Sunday, October 1st 2017
When the seasons change it is easy to say on the blog - ' At this time of year ....' Well, at this time of year, early autumn, the species to be seen around the reserve depends on the weather. (We have said that before too!) If it is dull and cool then some flowers, seeds and the birds on the lake are the species to photograph.
The flower group recorded Honeysuckle in flower as well as its red fruits. Some fruits and seeds are readily eaten by birds and small mammals but I must admit I am not sure if anything eats these fruits.
There are still some Hardheads showing their purple heads and quite often an accompanying fly or bee is holding tight until it warms up a little.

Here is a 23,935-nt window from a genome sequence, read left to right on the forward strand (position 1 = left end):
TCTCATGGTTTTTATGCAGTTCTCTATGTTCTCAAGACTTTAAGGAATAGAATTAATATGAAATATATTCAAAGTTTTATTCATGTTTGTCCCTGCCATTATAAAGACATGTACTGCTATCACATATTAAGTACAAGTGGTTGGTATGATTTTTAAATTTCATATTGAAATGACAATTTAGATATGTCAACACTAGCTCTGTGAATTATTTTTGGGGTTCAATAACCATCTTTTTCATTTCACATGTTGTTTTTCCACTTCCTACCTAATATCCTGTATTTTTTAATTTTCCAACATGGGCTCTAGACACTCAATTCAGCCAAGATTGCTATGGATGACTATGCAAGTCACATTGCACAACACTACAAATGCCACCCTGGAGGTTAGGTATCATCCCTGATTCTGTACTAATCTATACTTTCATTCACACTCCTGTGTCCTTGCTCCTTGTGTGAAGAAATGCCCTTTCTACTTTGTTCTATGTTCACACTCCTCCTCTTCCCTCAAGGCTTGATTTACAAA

Once the sun comes out and the temperature rises, so the invertebrates wake up to make the most of the warmth. All the ripples on the pond surface were caused by Whirligig Beetles doing their whirling around! One of these days I will get a good, in focus, photo of one of these beetles.
A bit more investigation is needed to find out more about this rather large wasp, that was enjoying the sunshine.
Over 2600 species have been recorded on the reserve and it still amazes me that we can find more. Whilst photographing the moths, in the sunshine, a shout to come and look at a ladybird like beetle. Well photographed, we ID'd it as a False Ladybird, Endomychus coccineus. Bob Marsh, the beetle specialist for the NYU, replied 'It is bit scarce these days but there are Yorkshire records - usually in fungi on cut ends of logs - that sort of habitat.' We were standing next to the large log pile outside the Field Centre.
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